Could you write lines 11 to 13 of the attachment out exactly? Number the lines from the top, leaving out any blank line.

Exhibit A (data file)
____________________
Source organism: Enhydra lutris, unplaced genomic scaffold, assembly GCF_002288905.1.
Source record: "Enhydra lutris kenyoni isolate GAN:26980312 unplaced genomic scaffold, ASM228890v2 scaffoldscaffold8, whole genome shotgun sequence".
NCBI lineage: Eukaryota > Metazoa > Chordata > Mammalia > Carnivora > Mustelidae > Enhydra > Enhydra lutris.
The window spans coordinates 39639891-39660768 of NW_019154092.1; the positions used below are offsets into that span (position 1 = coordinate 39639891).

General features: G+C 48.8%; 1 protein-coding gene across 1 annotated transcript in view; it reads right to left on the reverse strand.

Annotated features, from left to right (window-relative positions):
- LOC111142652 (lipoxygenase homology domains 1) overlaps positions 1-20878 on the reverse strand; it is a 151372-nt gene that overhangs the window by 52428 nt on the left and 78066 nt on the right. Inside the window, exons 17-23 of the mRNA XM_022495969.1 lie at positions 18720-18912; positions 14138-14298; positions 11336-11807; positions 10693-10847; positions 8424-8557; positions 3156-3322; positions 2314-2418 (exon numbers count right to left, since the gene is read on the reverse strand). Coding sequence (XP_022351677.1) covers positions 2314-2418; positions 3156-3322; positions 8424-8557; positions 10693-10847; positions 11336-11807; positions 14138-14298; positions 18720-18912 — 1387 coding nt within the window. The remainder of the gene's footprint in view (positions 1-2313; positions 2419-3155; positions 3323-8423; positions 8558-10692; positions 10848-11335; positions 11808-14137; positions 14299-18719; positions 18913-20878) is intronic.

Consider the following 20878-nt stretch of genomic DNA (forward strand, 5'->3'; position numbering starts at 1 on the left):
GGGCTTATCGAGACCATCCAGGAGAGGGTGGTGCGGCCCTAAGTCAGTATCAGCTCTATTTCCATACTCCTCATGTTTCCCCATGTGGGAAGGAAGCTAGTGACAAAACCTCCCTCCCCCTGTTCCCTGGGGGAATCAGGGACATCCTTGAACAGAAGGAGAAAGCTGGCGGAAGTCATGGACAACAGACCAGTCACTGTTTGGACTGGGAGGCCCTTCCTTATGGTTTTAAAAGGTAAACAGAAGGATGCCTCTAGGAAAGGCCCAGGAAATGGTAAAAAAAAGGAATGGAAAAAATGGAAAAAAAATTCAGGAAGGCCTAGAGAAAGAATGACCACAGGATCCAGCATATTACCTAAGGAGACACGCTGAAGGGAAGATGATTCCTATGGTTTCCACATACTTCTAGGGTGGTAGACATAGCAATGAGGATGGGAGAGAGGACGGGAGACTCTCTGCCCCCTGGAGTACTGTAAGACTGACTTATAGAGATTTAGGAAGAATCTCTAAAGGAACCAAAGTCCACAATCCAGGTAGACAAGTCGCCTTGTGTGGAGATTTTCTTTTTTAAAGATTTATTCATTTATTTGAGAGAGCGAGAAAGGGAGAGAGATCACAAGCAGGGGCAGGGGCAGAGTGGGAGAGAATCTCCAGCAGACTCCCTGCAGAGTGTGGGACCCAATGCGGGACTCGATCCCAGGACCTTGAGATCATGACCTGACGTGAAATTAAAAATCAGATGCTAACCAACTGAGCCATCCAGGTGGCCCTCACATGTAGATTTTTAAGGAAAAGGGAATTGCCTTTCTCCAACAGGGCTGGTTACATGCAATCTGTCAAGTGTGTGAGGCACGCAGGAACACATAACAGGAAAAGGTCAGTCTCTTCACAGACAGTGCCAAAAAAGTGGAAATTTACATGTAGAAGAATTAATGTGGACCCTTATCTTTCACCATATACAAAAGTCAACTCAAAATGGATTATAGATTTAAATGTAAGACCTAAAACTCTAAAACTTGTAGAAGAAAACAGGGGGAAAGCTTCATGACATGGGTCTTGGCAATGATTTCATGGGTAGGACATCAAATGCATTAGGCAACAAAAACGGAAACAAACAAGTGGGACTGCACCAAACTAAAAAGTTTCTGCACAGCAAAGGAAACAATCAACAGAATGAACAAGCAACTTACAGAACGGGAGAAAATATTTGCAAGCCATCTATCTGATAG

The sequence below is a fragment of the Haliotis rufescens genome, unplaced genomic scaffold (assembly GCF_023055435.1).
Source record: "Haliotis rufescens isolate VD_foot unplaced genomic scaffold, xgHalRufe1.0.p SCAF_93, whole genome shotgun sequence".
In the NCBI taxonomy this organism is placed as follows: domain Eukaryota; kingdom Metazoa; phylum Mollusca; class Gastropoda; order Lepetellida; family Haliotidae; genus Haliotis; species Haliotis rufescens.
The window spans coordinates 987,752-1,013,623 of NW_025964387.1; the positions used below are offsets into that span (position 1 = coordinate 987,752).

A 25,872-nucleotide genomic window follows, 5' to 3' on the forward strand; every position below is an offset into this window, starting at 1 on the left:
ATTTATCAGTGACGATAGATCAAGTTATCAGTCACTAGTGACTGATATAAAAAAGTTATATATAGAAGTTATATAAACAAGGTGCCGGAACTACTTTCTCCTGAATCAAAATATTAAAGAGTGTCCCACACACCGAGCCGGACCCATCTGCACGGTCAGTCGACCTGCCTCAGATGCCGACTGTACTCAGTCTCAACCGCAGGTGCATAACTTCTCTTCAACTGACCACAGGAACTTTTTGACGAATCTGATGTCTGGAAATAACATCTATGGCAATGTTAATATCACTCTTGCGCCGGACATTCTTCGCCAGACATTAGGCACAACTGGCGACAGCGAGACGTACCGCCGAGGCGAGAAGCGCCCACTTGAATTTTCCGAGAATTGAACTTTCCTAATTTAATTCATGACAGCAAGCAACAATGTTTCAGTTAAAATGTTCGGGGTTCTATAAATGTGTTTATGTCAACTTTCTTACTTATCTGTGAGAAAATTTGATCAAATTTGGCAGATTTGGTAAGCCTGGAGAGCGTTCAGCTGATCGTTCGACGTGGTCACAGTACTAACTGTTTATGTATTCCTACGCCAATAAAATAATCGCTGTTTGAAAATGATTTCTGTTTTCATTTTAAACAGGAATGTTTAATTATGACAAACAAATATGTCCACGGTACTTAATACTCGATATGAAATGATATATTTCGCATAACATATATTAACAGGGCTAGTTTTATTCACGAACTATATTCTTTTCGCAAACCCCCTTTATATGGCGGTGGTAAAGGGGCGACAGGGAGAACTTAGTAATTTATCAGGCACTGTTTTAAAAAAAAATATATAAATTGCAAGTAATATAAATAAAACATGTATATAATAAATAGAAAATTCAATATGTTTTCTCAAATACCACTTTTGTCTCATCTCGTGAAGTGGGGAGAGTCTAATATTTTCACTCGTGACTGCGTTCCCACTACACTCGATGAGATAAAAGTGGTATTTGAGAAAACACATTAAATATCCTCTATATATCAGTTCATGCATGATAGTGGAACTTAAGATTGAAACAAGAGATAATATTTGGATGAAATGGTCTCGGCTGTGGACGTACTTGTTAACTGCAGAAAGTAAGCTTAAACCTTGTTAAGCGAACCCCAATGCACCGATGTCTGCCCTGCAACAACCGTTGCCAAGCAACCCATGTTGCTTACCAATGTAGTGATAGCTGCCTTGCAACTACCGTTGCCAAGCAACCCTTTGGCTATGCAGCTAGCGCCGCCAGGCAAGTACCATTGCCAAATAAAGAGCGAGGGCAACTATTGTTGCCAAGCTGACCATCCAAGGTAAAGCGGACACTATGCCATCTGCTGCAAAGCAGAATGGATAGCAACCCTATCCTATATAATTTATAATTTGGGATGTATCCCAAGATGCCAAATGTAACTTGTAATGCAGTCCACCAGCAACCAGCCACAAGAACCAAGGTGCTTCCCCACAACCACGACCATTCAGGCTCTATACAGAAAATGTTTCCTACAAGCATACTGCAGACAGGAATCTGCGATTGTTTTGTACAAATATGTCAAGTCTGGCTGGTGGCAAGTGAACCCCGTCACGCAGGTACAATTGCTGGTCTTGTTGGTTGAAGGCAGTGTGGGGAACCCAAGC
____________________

Source record: "Haliotis rufescens isolate VD_foot unplaced genomic scaffold, xgHalRufe1.0.p SCAF_93, whole genome shotgun sequence".
In the NCBI taxonomy this organism is placed as follows: domain Eukaryota; kingdom Metazoa; phylum Mollusca; class Gastropoda; order Lepetellida; family Haliotidae; genus Haliotis; species Haliotis rufescens.
The window spans coordinates 987,752-1,013,623 of NW_025964387.1; the positions used below are offsets into that span (position 1 = coordinate 987,752).